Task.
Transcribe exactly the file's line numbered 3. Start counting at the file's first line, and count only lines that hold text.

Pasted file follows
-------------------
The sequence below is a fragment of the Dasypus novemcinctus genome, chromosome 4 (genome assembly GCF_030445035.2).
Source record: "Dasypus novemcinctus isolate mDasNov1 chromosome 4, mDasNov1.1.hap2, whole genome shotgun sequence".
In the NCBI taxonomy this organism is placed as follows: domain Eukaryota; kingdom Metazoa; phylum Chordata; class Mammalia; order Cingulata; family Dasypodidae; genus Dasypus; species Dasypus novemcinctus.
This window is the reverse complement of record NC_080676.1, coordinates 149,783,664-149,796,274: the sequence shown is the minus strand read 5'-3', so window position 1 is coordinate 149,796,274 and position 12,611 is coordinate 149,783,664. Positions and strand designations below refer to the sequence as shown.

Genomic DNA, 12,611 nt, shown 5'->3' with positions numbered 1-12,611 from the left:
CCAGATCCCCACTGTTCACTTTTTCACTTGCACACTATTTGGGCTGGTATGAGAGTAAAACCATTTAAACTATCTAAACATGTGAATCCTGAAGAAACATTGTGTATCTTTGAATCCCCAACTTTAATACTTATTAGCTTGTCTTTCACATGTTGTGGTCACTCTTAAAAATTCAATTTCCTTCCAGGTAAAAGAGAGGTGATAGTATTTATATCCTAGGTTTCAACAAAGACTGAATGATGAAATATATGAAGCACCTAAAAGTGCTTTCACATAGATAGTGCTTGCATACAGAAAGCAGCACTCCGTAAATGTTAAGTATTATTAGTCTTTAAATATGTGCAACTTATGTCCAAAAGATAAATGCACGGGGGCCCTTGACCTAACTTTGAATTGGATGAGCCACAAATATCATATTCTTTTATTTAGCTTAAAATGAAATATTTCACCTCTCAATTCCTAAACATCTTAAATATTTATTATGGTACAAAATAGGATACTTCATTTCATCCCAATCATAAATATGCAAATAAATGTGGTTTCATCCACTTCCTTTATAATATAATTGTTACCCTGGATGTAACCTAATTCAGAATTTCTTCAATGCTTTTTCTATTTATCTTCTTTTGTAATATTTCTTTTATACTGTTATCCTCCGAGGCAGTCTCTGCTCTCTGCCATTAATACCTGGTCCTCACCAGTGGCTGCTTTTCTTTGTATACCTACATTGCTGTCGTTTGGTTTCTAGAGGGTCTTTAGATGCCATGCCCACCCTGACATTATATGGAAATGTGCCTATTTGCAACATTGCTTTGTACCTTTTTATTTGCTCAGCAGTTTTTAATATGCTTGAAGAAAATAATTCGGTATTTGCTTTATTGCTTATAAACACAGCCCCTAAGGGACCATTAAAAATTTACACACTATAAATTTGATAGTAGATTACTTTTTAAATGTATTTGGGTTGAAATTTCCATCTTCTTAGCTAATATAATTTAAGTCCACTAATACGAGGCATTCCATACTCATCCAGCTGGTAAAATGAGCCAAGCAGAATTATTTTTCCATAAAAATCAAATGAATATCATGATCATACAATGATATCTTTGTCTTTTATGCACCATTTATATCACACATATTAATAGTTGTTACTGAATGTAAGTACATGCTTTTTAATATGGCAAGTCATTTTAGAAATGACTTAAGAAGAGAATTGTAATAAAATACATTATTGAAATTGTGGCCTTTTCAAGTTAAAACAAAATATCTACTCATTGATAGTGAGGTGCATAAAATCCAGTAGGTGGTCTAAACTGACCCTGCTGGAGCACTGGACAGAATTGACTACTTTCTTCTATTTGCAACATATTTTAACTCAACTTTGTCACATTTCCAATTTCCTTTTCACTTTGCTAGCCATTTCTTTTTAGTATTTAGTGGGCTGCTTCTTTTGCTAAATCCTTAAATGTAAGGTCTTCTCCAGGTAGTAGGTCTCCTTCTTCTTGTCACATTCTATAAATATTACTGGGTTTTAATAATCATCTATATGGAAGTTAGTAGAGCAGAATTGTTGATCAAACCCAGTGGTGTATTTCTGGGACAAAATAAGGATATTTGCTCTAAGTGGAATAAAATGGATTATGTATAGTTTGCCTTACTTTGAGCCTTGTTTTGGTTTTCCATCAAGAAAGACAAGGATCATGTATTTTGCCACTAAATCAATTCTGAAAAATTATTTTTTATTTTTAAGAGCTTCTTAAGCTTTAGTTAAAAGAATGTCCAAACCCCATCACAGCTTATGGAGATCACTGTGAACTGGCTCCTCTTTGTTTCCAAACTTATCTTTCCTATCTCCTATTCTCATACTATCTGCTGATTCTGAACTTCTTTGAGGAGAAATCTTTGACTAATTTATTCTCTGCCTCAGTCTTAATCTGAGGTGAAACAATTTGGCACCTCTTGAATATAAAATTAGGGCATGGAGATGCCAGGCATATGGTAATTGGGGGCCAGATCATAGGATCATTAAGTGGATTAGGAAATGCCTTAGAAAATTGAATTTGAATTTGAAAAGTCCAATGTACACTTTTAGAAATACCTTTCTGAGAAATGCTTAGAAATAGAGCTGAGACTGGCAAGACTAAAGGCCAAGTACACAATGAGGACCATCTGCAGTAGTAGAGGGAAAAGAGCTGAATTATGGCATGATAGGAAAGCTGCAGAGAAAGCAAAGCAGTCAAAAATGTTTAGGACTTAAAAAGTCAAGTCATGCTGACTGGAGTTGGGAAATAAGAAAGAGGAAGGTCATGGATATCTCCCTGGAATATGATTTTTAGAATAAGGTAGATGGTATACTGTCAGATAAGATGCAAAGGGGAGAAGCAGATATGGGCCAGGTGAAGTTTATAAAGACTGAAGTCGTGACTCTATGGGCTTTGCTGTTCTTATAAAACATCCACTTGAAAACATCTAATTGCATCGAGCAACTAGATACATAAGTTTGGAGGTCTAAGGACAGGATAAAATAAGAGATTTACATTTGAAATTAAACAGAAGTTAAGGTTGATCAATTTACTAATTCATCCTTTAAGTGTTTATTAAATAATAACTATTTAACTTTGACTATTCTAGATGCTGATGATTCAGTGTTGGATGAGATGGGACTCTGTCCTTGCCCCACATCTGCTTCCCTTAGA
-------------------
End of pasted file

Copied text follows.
In the NCBI taxonomy this organism is placed as follows: domain Eukaryota; kingdom Metazoa; phylum Chordata; class Mammalia; order Cingulata; family Dasypodidae; genus Dasypus; species Dasypus novemcinctus.